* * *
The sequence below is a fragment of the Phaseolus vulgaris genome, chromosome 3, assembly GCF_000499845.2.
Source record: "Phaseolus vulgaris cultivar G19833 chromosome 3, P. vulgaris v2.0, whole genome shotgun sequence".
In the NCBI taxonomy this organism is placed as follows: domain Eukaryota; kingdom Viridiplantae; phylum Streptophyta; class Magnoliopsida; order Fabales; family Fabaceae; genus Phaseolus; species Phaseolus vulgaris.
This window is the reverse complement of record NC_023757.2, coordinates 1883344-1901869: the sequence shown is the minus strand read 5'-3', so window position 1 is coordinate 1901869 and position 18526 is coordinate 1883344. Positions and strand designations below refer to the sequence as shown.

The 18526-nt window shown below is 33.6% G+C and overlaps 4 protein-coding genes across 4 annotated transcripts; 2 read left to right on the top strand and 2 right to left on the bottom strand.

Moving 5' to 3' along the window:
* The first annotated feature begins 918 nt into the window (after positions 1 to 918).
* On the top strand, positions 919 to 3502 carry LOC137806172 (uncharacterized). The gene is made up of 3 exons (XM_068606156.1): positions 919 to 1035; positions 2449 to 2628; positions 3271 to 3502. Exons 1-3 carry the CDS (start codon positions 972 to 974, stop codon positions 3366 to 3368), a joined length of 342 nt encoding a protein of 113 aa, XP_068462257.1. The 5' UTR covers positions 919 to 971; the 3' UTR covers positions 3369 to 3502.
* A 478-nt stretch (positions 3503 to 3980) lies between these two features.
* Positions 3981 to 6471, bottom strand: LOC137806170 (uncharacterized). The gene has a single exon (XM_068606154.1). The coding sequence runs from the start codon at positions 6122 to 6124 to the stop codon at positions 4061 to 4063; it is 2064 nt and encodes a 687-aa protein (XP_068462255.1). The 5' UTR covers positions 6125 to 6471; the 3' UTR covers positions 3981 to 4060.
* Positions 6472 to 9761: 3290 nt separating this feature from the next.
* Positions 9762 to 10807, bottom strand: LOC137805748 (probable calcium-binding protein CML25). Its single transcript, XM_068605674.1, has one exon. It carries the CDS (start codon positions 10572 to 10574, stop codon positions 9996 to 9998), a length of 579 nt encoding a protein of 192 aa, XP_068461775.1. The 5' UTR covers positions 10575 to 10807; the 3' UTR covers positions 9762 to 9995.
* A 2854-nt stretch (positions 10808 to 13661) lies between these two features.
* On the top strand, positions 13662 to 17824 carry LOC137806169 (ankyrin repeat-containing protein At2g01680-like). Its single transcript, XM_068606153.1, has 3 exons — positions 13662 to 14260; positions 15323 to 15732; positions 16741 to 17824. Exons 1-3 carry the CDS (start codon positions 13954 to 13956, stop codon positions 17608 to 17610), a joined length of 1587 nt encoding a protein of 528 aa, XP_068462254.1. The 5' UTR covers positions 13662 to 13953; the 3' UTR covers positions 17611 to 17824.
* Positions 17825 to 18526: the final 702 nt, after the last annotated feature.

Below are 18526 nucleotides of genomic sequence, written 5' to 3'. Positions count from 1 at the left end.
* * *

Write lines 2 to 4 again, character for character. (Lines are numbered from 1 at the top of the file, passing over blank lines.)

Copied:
Source record: "Phaseolus vulgaris cultivar G19833 chromosome 3, P. vulgaris v2.0, whole genome shotgun sequence".
In the NCBI taxonomy this organism is placed as follows: domain Eukaryota; kingdom Viridiplantae; phylum Streptophyta; class Magnoliopsida; order Fabales; family Fabaceae; genus Phaseolus; species Phaseolus vulgaris.
This window is the reverse complement of record NC_023757.2, coordinates 1883344-1901869: the sequence shown is the minus strand read 5'-3', so window position 1 is coordinate 1901869 and position 18526 is coordinate 1883344. Positions and strand designations below refer to the sequence as shown.